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Article: The Best XMRV Study Underway? Dr. Singh Talks!

Discussion in 'Phoenix Rising Articles' started by Phoenix Rising Team, Aug 11, 2010.

  1. oceanblue

    oceanblue Senior Member

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    Yes, it's quite amazing that there has been so little research on the pronounced sex ratio in this illness - someone coming across the illness for the first time might think it was one of the most striking aspects of this hard to fathom disease.

    As an alternative to the hysteria hypothesis, could it be down to the immune system? Women generate stronger immune responses than men (the vast majority of autoimmune diseases are much more common in women than men). I gather this difference is immune systems is true for mammals and I other animals too, as testosterone can suppress immune response. The immune system, and particualarly the immune system over-reacting, is often linked to ME/CFS - so if women have stronger immune reactions you might expect more women to get ME.

    As for gender differences, am I right in thinking that men are even more impressed by Dr Singh than women are?

    More seriously, it's frustrating that she's not giving much away about the results of her research; it's very professional of her and I think the right thing to do, but there is a hint there could be some incredibly important results coming out of her work.
  2. Enid

    Enid Senior Member

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    We must just be patient whilst Science unravels.
  3. Enid

    Enid Senior Member

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    Very best of wishes to Dr Singh no detractors - keep going !.
  4. Cort

    Cort Phoenix Rising Founder

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    I wonder how what other kind of disorders have female prevalence? Its a fascinating question.

    As to other question of gender differences - there are several reasons to be impressed by our beaming researcher :D
  5. urbantravels

    urbantravels disjecta membra

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    Does somebody perhaps have a little researcher-crush? ;)

    I have read a fair amount about autoimmune diseases in the course of my wondering about what the hell ME/CFS really is. They tend to be much more prevalent in women. There is something a little more vulnerable about the female immune system, having to do with the need to be able to carry a child to term. I'll let the actual scientists around here explain that better - I'm really no scientist, just a general-purpose know-it-all :cool:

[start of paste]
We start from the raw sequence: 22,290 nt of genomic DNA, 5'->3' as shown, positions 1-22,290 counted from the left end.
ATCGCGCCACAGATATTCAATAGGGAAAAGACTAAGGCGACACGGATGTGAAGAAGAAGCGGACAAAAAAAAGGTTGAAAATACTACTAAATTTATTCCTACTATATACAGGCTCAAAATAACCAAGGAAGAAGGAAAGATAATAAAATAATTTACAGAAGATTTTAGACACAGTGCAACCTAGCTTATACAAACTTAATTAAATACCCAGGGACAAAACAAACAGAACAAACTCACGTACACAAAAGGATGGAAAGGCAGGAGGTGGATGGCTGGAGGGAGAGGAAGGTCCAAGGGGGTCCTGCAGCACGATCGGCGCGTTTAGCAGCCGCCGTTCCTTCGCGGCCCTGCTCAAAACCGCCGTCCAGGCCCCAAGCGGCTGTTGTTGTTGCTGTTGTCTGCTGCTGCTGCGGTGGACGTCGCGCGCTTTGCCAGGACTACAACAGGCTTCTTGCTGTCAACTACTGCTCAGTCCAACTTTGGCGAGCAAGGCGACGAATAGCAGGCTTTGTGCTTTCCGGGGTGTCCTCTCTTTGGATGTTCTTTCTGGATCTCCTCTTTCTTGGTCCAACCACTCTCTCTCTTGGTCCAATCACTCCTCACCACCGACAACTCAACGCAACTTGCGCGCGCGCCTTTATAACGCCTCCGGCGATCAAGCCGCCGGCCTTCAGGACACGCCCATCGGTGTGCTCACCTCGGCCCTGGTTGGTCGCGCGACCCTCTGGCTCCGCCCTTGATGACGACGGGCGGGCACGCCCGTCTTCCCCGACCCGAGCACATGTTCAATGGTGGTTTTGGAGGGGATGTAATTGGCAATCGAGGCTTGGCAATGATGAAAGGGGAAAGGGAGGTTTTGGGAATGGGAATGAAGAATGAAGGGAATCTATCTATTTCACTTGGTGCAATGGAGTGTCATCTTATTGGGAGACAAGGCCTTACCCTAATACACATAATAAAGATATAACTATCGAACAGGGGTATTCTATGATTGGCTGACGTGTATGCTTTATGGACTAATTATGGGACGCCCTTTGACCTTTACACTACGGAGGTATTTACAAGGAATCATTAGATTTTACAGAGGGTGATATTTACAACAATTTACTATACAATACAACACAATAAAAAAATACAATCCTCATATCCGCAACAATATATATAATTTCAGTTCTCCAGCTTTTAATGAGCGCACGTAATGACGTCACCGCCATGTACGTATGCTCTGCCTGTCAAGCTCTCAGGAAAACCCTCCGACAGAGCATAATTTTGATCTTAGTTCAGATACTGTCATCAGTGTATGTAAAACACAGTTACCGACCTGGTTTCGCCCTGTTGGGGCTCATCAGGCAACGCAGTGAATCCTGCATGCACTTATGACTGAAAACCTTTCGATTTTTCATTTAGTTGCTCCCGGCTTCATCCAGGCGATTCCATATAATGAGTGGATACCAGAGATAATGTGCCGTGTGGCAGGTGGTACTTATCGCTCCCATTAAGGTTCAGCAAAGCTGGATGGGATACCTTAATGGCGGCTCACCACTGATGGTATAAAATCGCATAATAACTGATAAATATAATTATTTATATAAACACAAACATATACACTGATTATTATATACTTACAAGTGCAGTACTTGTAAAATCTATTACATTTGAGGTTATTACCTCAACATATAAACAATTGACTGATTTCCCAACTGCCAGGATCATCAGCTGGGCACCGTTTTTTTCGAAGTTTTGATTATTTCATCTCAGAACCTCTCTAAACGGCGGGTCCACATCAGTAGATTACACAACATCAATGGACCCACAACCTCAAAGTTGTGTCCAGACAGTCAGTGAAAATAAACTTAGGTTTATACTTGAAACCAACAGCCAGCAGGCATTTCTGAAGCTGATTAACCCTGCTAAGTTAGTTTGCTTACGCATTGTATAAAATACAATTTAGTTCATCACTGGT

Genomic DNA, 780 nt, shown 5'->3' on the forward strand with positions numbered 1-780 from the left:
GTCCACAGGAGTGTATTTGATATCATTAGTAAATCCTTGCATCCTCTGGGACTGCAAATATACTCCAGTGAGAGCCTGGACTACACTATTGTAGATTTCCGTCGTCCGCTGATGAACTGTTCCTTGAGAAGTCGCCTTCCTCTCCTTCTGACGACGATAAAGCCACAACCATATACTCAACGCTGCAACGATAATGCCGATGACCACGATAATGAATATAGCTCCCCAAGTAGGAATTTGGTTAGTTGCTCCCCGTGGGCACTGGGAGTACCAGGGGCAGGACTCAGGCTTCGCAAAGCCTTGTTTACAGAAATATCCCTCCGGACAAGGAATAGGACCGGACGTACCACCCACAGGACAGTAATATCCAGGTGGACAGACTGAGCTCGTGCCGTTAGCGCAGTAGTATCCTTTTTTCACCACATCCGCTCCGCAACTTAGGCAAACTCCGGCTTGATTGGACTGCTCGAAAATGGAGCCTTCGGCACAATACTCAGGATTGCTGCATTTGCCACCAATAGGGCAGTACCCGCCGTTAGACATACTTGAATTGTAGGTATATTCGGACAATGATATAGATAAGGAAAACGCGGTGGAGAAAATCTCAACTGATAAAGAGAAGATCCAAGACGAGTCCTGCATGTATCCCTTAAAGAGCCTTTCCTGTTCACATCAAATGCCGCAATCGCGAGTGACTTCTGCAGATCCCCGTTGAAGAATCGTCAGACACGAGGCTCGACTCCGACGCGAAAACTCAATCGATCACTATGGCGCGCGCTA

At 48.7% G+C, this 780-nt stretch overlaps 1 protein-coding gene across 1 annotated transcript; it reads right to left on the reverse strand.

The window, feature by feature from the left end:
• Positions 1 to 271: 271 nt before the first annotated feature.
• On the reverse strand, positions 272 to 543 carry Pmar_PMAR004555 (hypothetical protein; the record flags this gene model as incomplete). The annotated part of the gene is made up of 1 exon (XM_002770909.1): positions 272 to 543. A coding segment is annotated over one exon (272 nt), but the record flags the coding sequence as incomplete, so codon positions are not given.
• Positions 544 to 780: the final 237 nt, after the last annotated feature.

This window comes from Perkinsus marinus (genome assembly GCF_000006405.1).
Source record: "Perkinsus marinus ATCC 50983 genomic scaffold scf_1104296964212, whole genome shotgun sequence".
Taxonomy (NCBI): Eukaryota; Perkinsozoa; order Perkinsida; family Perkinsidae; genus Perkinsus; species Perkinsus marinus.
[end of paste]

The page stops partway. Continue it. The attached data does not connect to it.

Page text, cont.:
ME/CFS may yet be considered an auto-immune disease - whether it is triggered by "Pathogen X," other pathogens, or other "insults" - environmental toxins and what-not, or a combination of the above.
  6. Impish

    Impish Senior Member

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  7. sensing progress

    sensing progress Senior Member

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    I know I do. First it was Dr. Klimas and Dr. Bateman, now Dr. Singh too. :D
  8. Loved the TWiV podcast, best one yet.



    Isn't that wired brain feeling common to both? If I was a little younger I'd probably have both diagnoses (too old by the time ADD/ADHD became "popular" enough to be diagnosed here in Hicksville, I just needed a good beating :Retro tongue: )

    I've heard some subsets of CFS patients using ADD/ADHD meds, Dexamphetamine, Ritalin etc - what is the rational there?
  9. SOC

    SOC Back to work (easy, part-time work)

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    Enid, I know exactly what you mean and I agree wholeheartedly.

    Nevertheless, my unruly mind is giving me visuals of Science coming apart at the seams, lol!
  10. Cort

    Cort Phoenix Rising Founder

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    They do work for some people..I don't how many...they are brain stimulants - I don't know much about them but I kind of think of them as supplying energy to the brain. I actually like to try one and see how its works out. I actually do pretty well on caffeine - can think better, libido even goes up a bit but then I get shakey and it gives me IBS symptoms.
  11. oceanblue

    oceanblue Senior Member